ICN extends heartfelt condolences on the death of Her Majesty, Queen Elizabeth II
Geneva, Switzerland; 09 September 2022 – The International Council of Nurses (ICN) sends
a sincere message of condolence to King Charles III and the Royal Family, and all those
affected by the sad loss of Queen Elizabeth II.
ICN has sent messages of support and solidarity to the Royal College of Nursing, the Queen’s
Nursing Institute in the UK, as well as the Commonwealth Nurses and Midwives Federation,
all of whom have been profoundly and personally touched by the death of the Queen.
On behalf of the global nursing community, ICN expresses its heartfelt best wishes to King
Charles III and the Royal Family who are mourning the loss of their matriarch. The world’s
nurses are also mourning her passing as well as giving thanks for a remarkable life of service
that has made the world a better place and was the embodiment of public service.
ICN President Pamela Cipriano said, “The world’s nursing family mourns her passing and
sends a message of solidarity to Charles III and the Royal Family at this profoundly difficult
time. The Queen’s care, courage, and compassion shone out strongly across the globe, and
her values reflected those of nurses. She was a stalwart global leader, an inspirational figure,
and deeply respected. We pay tribute to her life of dedication and service.”
ICN CEO Howard Catton said, “As a British nurse I know that she has been a constant part of
our lives for as long as many of us remember, having carried her people through some of the
most difficult of times and this will be felt as a personal loss. It’s important now to mourn, to
share and give thanks. She’s gone but her values live on – her ability to care, unite, lead and
to make us smile and that’s a legacy nurses will commit to continue.”
Her patronage and support for Nursing during her reign around the world was steadfast. Most
recently she spoke personally to the President of the Commonwealth Nurses and Midwives
Federation, Professor Kathleen McCourt, on International Nurses Day to again express her
appreciation and gratitude to nurses.
Professor McCourt said “On behalf of the Commonwealth Nurses and Midwives Federation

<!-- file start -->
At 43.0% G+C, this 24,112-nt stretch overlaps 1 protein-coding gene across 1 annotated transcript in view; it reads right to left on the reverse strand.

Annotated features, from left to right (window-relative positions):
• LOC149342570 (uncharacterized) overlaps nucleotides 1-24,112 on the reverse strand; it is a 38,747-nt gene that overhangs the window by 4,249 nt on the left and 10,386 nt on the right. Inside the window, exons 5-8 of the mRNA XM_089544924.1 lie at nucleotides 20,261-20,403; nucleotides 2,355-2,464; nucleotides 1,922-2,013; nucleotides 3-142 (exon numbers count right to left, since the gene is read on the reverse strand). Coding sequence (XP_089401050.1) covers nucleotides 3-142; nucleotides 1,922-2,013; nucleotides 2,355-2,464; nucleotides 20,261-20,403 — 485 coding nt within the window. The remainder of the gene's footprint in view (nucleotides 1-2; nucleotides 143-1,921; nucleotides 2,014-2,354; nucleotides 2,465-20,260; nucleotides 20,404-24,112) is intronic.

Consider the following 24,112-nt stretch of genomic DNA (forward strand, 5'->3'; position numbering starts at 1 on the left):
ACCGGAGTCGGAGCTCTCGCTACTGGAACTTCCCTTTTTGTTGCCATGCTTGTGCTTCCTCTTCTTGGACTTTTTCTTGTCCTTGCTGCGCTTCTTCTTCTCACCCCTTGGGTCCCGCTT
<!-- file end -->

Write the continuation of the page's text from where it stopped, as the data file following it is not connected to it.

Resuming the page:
may I express sincere condolences to the Royal Family at this very sad time. The Queen will
be greatly missed by all, but her legacy will remain and her commitment to the nursing and
midwifery professions will never be forgotten.”
As the Head of State in 15 countries and a Global leader, the Queen promoted understanding,
collaboration and unity and showed a quiet strength that she deployed for the common good.
In her Queen’s Speech in 2020, Her Majesty personally thanked nurses and other healthcare
workers for their service and sacrifice during the pandemic.
RCN President Dr. Denise Chaffer, expressing her condolences said, “Her Majesty was
admired and respected by nursing staff from across the world for the way she tirelessly
championed nurses and nursing issues.”
‘As patron of the Royal College of Nursing, she met with thousands of nursing staff and always
took enormous interest in our work. The royal family are in our thoughts at this very difficult
The Queen’s Nursing Institute (QNI) expressed its sorrow and gratitude to the Queen for a life
of service and said the Institute and the Queen’s Nurses would always be inextricably linked
to the Queen as their Royal Patron.
Dr Crystal Oldman, QNI Chief Executive said, “We are deeply saddened by the death of
Queen Elizabeth II, our Patron. She was an outstanding supporter of the QNI and nursing,
both nationally in the UK and internationally in the many years of her reign.”
Messages from National Nurses Associations all around the world speak to a shared loss of
a woman, mother and queen who exemplified nursing values and will be greatly missed.